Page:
Mixed Results Impact William Hill Revenue

William Hill has blamed a lack of spectators at sporting events for mixed results. The leading British bookmaker just released its latest trading update, detailing how it has fared during the third quarter of this year. The company has weathered the coronavirus pandemic well, although it says that an unpredictable season of football has impacted betting revenues.

A large crowd watches a football match.

Without crowds to cheer them on, home teams have lost their advantage.©Tembela Bohle/Pexels

Unpredictable Match Results

2020 has been an unpredictable year in many respects. The impact of the coronavirus pandemic has been felt worldwide, and its effects will continue to be felt in the years to come. In the world of sports betting, postponed events left bettors with little to wager on for a significant portion of the year.

Sports has now returned, although not in the same format as before COVID-19. The few horseracing events that have been allowed to take place this year were able to invite only a fraction of their usual followers. The return of the Premier League has allowed fans to breathe a sigh of relief, although they cannot return to the stands yet either.

It is this lack of football fans at matches that has caused problems for William Hill and other bookmakers during the last financial quarter. The last football season has been full of unpredictable results, with underdogs faring better than expected and confident teams coming away empty-handed. The inability to accurately predict outcomes has sparked increasingly volatile margins for bookies.

One such example occurred in Aston Villa’s game against Liverpool. The game swung to Villa, who won 7-2 against the league champions. It was a remarkable turnaround, considering that Aston Villa was almost relegated from the Premier League last season. This phenomenon has become increasingly common, but is there a pattern?

Earlier this year, researchers at the University of Reading confirmed that a lack of spectators can impact game results. According to its findings, away teams have benefitted from empty stadiums as home teams have lost the advantage of loud fans. Consequently, referees were also found to penalize away teams less.

Half of the Premier League games that have taken place so far this season have resulted in away wins. In comparison, the previous three seasons yielded closer to 30% average away wins. It is clear from this body of evidence that the recent changes in how football is played and watched is impacting players, match results and subsequently betting firms.

It is now up to bookmakers like William Hill to take a fresh look at how they produce betting odds. That process needs bringing up to date, and will mean updating algorithms to take into account new patterns formed by match results.

Challenges Ahead for William Hill

According to William Hill’s latest trading statement, revenues were down by 9% during July, August and September, compared to the same period last year. This is still an improvement on the first half of the year, which saw turnover dip by nearly a third. During the first big lockdown period businesses deemed unessential were forced to close.

For William Hill, this led to temporary closures at 1,414 of its shops, with employees going into furlough. In August it announced that 119 of its betting shops would not reopen at all.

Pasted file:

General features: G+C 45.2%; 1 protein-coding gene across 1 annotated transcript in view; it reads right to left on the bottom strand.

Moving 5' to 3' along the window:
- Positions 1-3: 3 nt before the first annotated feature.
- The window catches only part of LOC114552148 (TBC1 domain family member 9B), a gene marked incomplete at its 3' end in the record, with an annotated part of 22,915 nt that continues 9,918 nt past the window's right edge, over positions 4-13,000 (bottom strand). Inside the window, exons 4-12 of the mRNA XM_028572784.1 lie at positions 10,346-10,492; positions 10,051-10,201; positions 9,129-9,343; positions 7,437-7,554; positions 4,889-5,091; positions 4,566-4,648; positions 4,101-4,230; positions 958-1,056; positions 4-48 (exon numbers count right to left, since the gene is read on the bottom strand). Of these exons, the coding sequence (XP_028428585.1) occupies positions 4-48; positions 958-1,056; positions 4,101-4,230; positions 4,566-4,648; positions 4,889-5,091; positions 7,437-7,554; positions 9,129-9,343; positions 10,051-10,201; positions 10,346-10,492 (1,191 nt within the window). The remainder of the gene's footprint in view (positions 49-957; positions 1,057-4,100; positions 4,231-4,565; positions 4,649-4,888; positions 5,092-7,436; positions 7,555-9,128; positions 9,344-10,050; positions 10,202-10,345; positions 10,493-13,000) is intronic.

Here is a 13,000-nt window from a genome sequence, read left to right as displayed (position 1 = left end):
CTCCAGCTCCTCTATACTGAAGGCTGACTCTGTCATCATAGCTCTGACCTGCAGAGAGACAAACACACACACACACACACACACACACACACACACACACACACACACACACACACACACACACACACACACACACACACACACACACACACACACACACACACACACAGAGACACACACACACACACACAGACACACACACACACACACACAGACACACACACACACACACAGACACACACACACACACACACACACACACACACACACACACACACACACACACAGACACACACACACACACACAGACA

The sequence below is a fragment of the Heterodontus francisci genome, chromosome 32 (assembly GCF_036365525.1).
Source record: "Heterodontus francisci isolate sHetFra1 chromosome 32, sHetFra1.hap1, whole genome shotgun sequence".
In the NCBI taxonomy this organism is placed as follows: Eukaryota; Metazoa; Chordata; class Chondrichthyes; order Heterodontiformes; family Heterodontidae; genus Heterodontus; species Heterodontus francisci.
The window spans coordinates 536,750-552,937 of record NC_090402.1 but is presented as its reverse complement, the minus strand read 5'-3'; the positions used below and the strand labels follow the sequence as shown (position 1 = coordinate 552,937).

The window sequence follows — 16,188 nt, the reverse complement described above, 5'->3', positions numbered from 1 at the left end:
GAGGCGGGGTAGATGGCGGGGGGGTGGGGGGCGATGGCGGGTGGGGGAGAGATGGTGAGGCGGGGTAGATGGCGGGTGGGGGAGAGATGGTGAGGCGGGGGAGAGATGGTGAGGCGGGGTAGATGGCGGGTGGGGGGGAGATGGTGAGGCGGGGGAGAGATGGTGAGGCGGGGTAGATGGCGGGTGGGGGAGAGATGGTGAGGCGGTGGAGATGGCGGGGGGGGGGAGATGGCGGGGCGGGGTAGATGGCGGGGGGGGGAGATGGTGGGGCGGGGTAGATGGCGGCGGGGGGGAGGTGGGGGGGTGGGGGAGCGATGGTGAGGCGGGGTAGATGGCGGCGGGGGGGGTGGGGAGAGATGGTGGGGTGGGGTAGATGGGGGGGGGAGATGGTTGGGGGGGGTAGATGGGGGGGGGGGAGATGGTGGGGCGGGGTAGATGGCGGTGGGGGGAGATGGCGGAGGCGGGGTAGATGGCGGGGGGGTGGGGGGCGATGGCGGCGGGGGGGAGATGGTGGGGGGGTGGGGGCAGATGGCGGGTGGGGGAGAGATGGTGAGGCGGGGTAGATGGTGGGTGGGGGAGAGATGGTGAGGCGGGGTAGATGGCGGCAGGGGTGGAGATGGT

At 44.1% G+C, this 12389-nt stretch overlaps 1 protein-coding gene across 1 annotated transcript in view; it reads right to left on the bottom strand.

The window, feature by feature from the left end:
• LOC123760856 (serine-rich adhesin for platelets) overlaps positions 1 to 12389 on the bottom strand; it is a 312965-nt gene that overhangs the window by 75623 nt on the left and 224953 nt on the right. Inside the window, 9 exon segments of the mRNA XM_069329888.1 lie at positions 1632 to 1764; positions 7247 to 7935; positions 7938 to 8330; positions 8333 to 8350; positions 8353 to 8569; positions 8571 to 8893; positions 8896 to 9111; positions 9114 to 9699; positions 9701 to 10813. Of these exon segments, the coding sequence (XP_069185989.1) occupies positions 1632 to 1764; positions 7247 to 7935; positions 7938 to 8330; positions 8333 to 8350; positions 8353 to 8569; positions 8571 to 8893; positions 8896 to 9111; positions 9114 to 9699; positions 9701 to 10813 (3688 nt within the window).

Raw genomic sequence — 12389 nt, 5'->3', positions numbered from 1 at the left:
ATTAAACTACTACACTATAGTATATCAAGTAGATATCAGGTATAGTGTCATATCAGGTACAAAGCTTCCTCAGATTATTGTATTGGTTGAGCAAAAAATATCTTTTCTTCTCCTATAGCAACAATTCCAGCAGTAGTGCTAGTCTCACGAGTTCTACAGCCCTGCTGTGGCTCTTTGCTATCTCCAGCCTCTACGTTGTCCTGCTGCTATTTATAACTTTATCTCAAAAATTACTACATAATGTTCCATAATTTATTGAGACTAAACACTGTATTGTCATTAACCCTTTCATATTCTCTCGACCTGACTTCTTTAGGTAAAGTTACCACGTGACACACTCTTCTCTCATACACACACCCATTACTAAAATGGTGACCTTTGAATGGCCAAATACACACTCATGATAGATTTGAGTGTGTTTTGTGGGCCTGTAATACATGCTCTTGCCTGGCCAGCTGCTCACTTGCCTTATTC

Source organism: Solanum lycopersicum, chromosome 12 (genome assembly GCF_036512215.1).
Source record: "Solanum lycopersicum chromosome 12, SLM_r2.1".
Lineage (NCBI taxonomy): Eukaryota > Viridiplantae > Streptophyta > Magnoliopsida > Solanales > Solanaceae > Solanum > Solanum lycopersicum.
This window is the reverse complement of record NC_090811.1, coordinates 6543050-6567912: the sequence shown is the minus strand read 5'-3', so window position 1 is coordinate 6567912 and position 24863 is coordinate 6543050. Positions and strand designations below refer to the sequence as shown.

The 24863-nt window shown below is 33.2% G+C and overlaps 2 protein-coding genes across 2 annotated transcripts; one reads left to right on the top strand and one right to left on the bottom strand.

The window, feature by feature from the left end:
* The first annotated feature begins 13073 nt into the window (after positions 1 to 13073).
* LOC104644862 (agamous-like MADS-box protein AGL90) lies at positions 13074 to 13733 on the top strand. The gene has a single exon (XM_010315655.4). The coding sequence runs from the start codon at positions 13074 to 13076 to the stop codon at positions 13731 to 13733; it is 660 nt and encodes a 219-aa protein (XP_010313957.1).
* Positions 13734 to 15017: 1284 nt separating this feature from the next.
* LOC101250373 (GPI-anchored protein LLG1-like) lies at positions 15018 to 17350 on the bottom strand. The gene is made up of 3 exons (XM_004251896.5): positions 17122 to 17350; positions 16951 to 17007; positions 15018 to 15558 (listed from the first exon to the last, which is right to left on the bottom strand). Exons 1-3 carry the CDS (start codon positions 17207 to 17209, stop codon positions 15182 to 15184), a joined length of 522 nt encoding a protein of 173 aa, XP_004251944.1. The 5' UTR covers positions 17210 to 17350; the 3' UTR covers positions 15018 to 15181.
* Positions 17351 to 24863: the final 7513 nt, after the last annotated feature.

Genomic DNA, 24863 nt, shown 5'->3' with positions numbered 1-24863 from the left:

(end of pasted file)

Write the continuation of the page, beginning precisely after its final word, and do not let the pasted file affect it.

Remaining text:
This year William Hill has not benefitted from online revenues in the same way that other betting firms have. Rivals like Flutter and GVC each host a number of online casino brands, which proved popular during the lockdown. Sports bettors who already had accounts with these companies were easily directed to other offerings under the same virtual roof, such as slot games and online poker.

Meanwhile, William Hill’s revenues fell during lockdown. The company’s latest financial results do show signs that trading is on the up though. CEO of William Hill, Ulrik Bengtsson, is optimistic for the future. Taking the opportunity to thank his employees, he said:

“We are very pleased with the trading performance of the Group, which has been borne out of the commitment, resilience and hard work of our teams across the business. I could not be prouder of them.”

Taking on the US

William Hill has not diversified in the UK in the same way that other betting operators have. Instead, it has spent the last few years chasing a different strategy. Broadly speaking the US sports betting market has only been around for two years. In 2018, the Supreme Court overturned PASPA, an act that prevented states from offering sports betting.

Now states are able to pass their own legislation, resulting in a fledgling market. William Hill was one of the first bookmakers to capitalize on this, and is now the biggest operator of its kind in the US. Unlike American gambling firms, William Hill has decades of experience. At the beginning of October Caesars Entertainment decided that it wanted a slice of this asset, and its £2.9 billion bid to take over the company was accepted.

What this means for William Hill’s UK operations remains unclear. Caesars has indicated that it could sell off all of the firm’s non-US operations. Rival operator 888 has also said it that it would be interested in buying up these assets, should the opportunity arise. There is speculation that other betting operators would be interested too.

While William Hill is faring far better than it was six months ago, it is not out of the woods yet. Local lockdowns have been steadily coming into place again up and down the UK. Prime Minister Boris Johnson’s three-tier system will close betting shops in the worst affected areas of England. Meanwhile, Wales is beginning a ‘firebreak’ lockdown countrywide, which will close all bookies for a period of 17 days.

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